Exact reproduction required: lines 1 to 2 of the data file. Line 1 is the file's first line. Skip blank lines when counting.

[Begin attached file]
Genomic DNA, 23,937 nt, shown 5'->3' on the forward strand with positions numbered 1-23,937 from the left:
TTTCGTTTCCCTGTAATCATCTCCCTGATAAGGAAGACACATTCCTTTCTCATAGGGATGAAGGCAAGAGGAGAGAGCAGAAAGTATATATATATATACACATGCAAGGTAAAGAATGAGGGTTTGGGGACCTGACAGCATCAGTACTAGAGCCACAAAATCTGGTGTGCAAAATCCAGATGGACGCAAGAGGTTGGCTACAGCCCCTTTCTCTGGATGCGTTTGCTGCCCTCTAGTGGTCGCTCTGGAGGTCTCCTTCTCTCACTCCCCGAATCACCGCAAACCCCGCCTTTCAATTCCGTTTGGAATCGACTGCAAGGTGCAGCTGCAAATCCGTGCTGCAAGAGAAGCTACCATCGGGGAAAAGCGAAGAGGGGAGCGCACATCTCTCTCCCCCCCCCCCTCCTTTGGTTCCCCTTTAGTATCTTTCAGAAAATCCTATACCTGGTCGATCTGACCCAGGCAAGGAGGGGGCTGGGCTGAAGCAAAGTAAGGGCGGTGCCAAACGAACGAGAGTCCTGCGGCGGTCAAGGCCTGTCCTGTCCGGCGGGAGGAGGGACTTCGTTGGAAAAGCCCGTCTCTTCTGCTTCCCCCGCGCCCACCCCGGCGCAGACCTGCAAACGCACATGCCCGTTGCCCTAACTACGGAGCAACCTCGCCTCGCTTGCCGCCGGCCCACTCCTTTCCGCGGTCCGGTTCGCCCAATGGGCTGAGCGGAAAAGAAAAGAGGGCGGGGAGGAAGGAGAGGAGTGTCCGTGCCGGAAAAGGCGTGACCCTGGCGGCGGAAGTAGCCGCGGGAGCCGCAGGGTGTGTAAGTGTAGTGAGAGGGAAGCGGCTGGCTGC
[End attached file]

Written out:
Genomic DNA, 23,937 nt, shown 5'->3' on the forward strand with positions numbered 1-23,937 from the left:
TTTCGTTTCCCTGTAATCATCTCCCTGATAAGGAAGACACATTCCTTTCTCATAGGGATGAAGGCAAGAGGAGAGAGCAGAAAGTATATATATATATACACATGCAAGGTAAAGAATGAGGGTTTGGGGACCTGACAGCATCAGTACTAGAGCCACAAAATCTGGTGTGCAAAATCCAGATGGACGCAAGAGGTTGGCTACAGCCCCTTTCTCTGGATGCGTTTGCTGCCCTCTAGTGGTCGCTCTGGAGGTCTCCTTCTCTCACTCCCCGAATCACCGCAAACCCCGCCTTTCAATTCCGTTTGGAATCGACTGCAAGGTGCAGCTGCAAATCCGTGCTGCAAGAGAAGCTACCATCGGGGAAAAGCGAAGAGGGGAGCGCACATCTCTCTCCCCCCCCCCCTCCTTTGGTTCCCCTTTAGTATCTTTCAGAAAATCCTATACCTGGTCGATCTGACCCAGGCAAGGAGGGGGCTGGGCTGAAGCAAAGTAAGGGCGGTGCCAAACGAACGAGAGTCCTGCGGCGGTCAAGGCCTGTCCTGTCCGGCGGGAGGAGGGACTTCGTTGGAAAAGCCCGTCTCTTCTGCTTCCCCCGCGCCCACCCCGGCGCAGACCTGCAAACGCACATGCCCGTTGCCCTAACTACGGAGCAACCTCGCCTCGCTTGCCGCCGGCCCACTCCTTTCCGCGGTCCGGTTCGCCCAATGGGCTGAGCGGAAAAGAAAAGAGGGCGGGGAGGAAGGAGAGGAGTGTCCGTGCCGGAAAAGGCGTGACCCTGGCGGCGGAAGTAGCCGCGGGAGCCGCAGGGTGTGTAAGTGTAGTGAGAGGGAAGCGGCTGGCTGC